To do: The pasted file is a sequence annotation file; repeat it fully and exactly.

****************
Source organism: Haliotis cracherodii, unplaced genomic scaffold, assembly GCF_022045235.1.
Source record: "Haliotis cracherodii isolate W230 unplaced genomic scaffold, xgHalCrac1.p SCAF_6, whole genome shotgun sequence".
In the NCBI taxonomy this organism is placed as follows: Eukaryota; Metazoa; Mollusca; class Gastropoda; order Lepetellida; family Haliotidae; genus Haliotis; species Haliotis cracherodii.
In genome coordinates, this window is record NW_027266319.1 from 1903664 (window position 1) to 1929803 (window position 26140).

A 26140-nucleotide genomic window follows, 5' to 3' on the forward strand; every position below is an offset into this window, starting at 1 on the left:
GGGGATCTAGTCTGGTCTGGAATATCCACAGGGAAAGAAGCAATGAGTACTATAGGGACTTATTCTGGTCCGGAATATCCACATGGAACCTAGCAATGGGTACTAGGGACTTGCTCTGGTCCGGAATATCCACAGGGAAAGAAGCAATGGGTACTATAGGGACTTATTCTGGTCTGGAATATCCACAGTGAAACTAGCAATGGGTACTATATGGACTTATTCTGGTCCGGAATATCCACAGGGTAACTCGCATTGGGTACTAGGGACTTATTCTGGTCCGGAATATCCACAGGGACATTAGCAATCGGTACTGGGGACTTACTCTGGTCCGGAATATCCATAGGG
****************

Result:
Source organism: Haliotis cracherodii, unplaced genomic scaffold, assembly GCF_022045235.1.
Source record: "Haliotis cracherodii isolate W230 unplaced genomic scaffold, xgHalCrac1.p SCAF_6, whole genome shotgun sequence".
In the NCBI taxonomy this organism is placed as follows: Eukaryota; Metazoa; Mollusca; class Gastropoda; order Lepetellida; family Haliotidae; genus Haliotis; species Haliotis cracherodii.
In genome coordinates, this window is record NW_027266319.1 from 1903664 (window position 1) to 1929803 (window position 26140).

A 26140-nucleotide genomic window follows, 5' to 3' on the forward strand; every position below is an offset into this window, starting at 1 on the left:
GGGGATCTAGTCTGGTCTGGAATATCCACAGGGAAAGAAGCAATGAGTACTATAGGGACTTATTCTGGTCCGGAATATCCACATGGAACCTAGCAATGGGTACTAGGGACTTGCTCTGGTCCGGAATATCCACAGGGAAAGAAGCAATGGGTACTATAGGGACTTATTCTGGTCTGGAATATCCACAGTGAAACTAGCAATGGGTACTATATGGACTTATTCTGGTCCGGAATATCCACAGGGTAACTCGCATTGGGTACTAGGGACTTATTCTGGTCCGGAATATCCACAGGGACATTAGCAATCGGTACTGGGGACTTACTCTGGTCCGGAATATCCATAGGG